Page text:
Pay And Get-Paid Video Downloads For the Masses
Downloading video online was big in 2005. In 2006 it will get huge, as more television and film becomes available to download and the major web players compete to host your clips.
We're only a few days into the year, but already video over the web is looking like it will be a red hot area this year. If last year saw increasingly numbers of users swapping movies over the web, this will be the year that the movie and television industry will really start pushing video downloads on the web.
Broadband has reached a critical mass, with more than half internet users now surfing on high speed connections, and content suppliers and search engines are racing to deliver their goods to us. Media corporations have no choice. They saw what happened to the music industry when it tried to ignore and then legislate away the mp3 phenomenon. In the end, the music industry realised it must adapt or watch its revenues melt away. So the movie and television industry is reluctantly feeling its way into the online world to avoid the same fate.
Most recently we've heard Rupert Murdoch, head of media giant News Corp., announce that newly acquired youth portal MySpace.com will be offering video downloads. He anticipates the initiative, which will start in the U.K., will see a million downloads a day.
Another big announcement came just this last Friday from Google. The big G is upscaling its video offering in a Video Marketplace. Google, which already had free video hosting for content creators of any experience, is rolling out Digital Rights Management (DRM), which allows content creators to charge users to download and watch their clips. The content creator sets the fee, and Google takes a 30% fee for any sale. Google will host video for free for everyone, but only select content owners can use the DRM service so far. Google says on its web site that it hopes to make this feature available to the public soon. Flagship programmes on Google Video Marketplace are ITN, who are providing news and historical videos, as well as television content from US network CBS. Look out for episodes of popular crime series CSI, music videos from SONY BMG, Star Trek, and more. Fresh new content is promised "each day."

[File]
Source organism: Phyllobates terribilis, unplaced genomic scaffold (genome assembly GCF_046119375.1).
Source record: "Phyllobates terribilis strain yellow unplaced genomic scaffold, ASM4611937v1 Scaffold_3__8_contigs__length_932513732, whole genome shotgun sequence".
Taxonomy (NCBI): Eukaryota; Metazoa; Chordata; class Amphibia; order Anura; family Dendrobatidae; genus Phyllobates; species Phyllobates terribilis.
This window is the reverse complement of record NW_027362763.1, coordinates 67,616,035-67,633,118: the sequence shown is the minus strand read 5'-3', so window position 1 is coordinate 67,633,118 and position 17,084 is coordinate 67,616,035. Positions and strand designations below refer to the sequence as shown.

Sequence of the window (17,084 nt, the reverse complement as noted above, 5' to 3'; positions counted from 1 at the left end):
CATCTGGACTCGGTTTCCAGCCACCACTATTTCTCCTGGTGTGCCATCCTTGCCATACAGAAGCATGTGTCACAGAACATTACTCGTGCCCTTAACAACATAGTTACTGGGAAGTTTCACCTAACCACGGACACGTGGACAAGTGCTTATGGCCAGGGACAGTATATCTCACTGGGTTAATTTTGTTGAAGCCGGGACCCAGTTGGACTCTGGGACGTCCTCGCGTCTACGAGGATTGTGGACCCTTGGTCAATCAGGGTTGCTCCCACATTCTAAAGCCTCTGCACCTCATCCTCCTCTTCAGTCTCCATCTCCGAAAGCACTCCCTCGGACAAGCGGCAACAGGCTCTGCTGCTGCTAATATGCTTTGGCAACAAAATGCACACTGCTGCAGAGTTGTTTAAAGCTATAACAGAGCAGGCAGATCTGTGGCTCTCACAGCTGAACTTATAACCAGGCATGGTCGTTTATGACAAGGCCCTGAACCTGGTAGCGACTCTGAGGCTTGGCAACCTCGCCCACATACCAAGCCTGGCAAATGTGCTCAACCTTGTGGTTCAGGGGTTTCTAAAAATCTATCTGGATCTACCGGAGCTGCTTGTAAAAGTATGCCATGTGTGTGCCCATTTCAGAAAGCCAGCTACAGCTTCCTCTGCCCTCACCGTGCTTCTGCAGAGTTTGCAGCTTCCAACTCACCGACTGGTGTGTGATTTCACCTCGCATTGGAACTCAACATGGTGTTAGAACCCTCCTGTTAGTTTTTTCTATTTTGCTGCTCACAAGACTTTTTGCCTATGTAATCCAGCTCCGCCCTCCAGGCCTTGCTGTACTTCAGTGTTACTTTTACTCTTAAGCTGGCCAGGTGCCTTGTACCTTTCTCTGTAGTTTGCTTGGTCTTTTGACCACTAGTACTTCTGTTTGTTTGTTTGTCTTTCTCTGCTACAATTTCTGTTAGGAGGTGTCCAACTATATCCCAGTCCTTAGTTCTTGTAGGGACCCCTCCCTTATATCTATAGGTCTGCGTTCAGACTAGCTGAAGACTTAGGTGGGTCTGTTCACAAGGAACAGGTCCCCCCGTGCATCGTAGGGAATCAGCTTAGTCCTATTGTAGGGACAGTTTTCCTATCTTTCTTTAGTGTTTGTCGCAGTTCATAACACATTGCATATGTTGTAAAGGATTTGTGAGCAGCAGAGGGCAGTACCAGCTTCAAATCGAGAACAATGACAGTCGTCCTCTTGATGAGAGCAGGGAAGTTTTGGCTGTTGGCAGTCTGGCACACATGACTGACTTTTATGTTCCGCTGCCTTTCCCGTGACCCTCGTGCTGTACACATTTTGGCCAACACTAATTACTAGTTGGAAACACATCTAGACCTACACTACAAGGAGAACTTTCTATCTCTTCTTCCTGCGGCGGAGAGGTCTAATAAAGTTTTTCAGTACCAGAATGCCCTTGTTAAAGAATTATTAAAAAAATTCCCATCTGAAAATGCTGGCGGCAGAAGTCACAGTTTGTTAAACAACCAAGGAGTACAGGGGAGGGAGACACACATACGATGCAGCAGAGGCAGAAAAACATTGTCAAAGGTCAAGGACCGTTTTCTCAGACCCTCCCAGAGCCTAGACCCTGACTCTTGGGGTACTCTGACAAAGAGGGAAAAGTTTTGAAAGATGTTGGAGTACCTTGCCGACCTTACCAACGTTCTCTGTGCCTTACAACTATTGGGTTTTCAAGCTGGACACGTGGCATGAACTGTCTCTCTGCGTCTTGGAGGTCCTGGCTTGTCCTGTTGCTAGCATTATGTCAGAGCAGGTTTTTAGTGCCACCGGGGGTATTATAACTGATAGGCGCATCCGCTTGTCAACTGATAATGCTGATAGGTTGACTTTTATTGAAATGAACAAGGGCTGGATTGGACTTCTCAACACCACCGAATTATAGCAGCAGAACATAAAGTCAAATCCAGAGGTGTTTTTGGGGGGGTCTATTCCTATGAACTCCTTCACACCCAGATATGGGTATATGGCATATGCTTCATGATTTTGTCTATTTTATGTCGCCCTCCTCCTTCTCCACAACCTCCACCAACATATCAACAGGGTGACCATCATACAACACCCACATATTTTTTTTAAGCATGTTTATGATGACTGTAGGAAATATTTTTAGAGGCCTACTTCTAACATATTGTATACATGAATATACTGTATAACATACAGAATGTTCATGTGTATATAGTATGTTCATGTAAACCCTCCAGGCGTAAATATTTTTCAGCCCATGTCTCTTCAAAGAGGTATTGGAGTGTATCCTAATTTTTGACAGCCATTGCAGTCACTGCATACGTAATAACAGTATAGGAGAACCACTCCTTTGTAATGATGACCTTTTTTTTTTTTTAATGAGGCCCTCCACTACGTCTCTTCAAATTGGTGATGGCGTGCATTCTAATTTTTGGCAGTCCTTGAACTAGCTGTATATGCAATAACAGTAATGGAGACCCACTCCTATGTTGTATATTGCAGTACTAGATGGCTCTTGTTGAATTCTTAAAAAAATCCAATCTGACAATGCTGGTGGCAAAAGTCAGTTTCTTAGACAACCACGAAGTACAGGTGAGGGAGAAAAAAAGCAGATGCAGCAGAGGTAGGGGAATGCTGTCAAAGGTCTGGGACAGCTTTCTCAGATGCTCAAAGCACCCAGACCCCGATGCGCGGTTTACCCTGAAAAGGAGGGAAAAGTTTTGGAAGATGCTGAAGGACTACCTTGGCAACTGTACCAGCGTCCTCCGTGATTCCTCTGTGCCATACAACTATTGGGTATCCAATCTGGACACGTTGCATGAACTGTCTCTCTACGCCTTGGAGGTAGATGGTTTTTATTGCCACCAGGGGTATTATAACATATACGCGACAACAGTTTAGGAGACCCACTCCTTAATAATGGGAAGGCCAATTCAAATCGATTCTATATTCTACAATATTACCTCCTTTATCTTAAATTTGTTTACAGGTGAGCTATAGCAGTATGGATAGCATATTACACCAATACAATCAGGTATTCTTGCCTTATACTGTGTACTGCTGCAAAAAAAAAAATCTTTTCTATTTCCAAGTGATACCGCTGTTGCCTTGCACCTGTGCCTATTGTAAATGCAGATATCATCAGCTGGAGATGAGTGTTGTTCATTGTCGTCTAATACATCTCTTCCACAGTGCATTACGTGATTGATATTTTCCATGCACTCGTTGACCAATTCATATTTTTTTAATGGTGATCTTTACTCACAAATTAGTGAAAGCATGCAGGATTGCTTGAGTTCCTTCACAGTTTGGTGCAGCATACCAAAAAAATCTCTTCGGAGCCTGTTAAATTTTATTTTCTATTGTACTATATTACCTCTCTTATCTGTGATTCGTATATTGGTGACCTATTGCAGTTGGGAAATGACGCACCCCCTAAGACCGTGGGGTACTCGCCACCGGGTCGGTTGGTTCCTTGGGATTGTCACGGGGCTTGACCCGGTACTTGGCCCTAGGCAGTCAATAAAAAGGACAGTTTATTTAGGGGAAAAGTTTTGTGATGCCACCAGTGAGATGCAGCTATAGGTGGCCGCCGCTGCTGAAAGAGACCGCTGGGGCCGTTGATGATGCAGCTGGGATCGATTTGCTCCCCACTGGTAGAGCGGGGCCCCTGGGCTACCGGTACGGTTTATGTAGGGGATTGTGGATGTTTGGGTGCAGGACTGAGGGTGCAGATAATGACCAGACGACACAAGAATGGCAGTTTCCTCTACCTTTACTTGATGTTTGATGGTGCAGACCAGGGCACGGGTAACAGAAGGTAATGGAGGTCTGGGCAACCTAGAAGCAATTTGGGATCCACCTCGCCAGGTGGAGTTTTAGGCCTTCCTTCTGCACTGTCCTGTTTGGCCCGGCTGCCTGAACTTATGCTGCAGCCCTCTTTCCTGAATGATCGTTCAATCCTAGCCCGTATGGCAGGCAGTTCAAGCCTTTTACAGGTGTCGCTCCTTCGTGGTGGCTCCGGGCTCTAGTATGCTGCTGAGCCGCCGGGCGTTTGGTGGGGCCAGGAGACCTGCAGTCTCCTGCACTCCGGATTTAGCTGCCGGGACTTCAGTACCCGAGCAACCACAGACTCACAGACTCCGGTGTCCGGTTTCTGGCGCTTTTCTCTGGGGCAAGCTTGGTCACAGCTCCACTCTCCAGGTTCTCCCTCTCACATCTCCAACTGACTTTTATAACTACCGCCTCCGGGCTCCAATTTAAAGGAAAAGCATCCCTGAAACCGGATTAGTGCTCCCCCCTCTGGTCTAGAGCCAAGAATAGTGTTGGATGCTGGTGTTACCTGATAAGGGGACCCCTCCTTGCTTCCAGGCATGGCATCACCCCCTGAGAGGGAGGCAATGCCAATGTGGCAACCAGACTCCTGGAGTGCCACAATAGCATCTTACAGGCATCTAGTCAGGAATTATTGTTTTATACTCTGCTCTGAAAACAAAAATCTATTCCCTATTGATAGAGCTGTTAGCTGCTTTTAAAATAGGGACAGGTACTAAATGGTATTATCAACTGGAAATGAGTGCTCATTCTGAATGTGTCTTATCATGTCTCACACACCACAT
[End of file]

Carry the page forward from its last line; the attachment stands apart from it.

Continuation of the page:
Both Apple's QuickTime and Microsoft's WindowsMedia have DRM systems built into their video software technology. But while their sites are brimming with television shows, pop promos, movie trailers, there still a sense that you are the consumer rather than the consumer-producer. Neither appears to be offering the general public free hosting services through their sites, let alone a DRM service. You have to pay an ISP who specialises in video DRM for that.
While Google's ubiquitousness is becoming disconcerting - it's rumoured to even be working on a new operating system to rival Microsoft - Google video pulls for a number of reasons. Firstly, it provides high-resolution video hosting free accounts (if your video is very bandwidth intensive and/or hugely popular, Google says it will charge you a fee, after giving you prior notice). Google is rolling out DRM services for videomakers, as already mentioned. While critics suggest that Google should have used an existing DRM technology (Apple or Microsoft) rather than a proprietary DRM, there is no fee for the software for rendering your clip for Google Video. Apple charges filmmakers $30 to use its QuickTime Pro video rendering software.
Google's biggest weakness, ironically for a company that made its name for search, is its video search engine. In my experience, Google's video search results lack relevancy, and many of the listed video clips are often not available. With so much at stake, and video search engines such as Yahoo!, Apple, Microsoft, and the vidsearch specialist Truveo all looking to improve their offerings, I'm sure Google is rectifying that situation rapidly. As I wrote that I realise in one respect it is, Truveo just got bought out by AOL, of which Google owns a 5% stake.